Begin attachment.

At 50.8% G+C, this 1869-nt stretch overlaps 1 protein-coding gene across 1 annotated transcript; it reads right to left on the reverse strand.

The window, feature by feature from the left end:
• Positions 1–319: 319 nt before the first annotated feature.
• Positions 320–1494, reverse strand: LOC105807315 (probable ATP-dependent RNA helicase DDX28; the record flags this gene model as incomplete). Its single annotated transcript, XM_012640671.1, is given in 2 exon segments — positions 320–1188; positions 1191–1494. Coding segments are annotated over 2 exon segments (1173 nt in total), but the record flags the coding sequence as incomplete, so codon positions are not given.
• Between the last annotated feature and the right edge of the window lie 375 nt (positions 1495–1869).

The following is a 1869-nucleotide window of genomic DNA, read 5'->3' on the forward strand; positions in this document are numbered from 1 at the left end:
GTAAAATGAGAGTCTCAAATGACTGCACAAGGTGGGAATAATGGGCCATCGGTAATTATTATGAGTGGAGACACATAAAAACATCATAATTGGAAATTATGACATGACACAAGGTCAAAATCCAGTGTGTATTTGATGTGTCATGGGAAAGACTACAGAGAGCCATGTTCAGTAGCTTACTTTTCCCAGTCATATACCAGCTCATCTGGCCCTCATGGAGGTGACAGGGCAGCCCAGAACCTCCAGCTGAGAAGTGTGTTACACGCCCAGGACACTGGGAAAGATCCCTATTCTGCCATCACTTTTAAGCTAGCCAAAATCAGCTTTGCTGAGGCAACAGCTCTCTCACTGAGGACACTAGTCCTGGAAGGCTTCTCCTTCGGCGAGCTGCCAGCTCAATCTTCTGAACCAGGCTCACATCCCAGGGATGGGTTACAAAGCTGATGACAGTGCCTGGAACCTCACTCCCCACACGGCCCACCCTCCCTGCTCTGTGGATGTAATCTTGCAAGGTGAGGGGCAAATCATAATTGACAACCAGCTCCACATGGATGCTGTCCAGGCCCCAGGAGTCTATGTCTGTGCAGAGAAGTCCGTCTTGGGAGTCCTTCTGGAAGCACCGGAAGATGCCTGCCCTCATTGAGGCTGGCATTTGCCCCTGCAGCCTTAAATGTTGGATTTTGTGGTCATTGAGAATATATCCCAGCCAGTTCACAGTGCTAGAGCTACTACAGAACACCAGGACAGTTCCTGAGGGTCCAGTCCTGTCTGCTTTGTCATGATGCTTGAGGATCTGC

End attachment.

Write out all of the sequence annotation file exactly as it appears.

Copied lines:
At 50.8% G+C, this 1869-nt stretch overlaps 1 protein-coding gene across 1 annotated transcript; it reads right to left on the reverse strand.

The window, feature by feature from the left end:
• Positions 1–319: 319 nt before the first annotated feature.
• Positions 320–1494, reverse strand: LOC105807315 (probable ATP-dependent RNA helicase DDX28; the record flags this gene model as incomplete). Its single annotated transcript, XM_012640671.1, is given in 2 exon segments — positions 320–1188; positions 1191–1494. Coding segments are annotated over 2 exon segments (1173 nt in total), but the record flags the coding sequence as incomplete, so codon positions are not given.
• Between the last annotated feature and the right edge of the window lie 375 nt (positions 1495–1869).

The following is a 1869-nucleotide window of genomic DNA, read 5'->3' on the forward strand; positions in this document are numbered from 1 at the left end:
GTAAAATGAGAGTCTCAAATGACTGCACAAGGTGGGAATAATGGGCCATCGGTAATTATTATGAGTGGAGACACATAAAAACATCATAATTGGAAATTATGACATGACACAAGGTCAAAATCCAGTGTGTATTTGATGTGTCATGGGAAAGACTACAGAGAGCCATGTTCAGTAGCTTACTTTTCCCAGTCATATACCAGCTCATCTGGCCCTCATGGAGGTGACAGGGCAGCCCAGAACCTCCAGCTGAGAAGTGTGTTACACGCCCAGGACACTGGGAAAGATCCCTATTCTGCCATCACTTTTAAGCTAGCCAAAATCAGCTTTGCTGAGGCAACAGCTCTCTCACTGAGGACACTAGTCCTGGAAGGCTTCTCCTTCGGCGAGCTGCCAGCTCAATCTTCTGAACCAGGCTCACATCCCAGGGATGGGTTACAAAGCTGATGACAGTGCCTGGAACCTCACTCCCCACACGGCCCACCCTCCCTGCTCTGTGGATGTAATCTTGCAAGGTGAGGGGCAAATCATAATTGACAACCAGCTCCACATGGATGCTGTCCAGGCCCCAGGAGTCTATGTCTGTGCAGAGAAGTCCGTCTTGGGAGTCCTTCTGGAAGCACCGGAAGATGCCTGCCCTCATTGAGGCTGGCATTTGCCCCTGCAGCCTTAAATGTTGGATTTTGTGGTCATTGAGAATATATCCCAGCCAGTTCACAGTGCTAGAGCTACTACAGAACACCAGGACAGTTCCTGAGGGTCCAGTCCTGTCTGCTTTGTCATGATGCTTGAGGATCTGC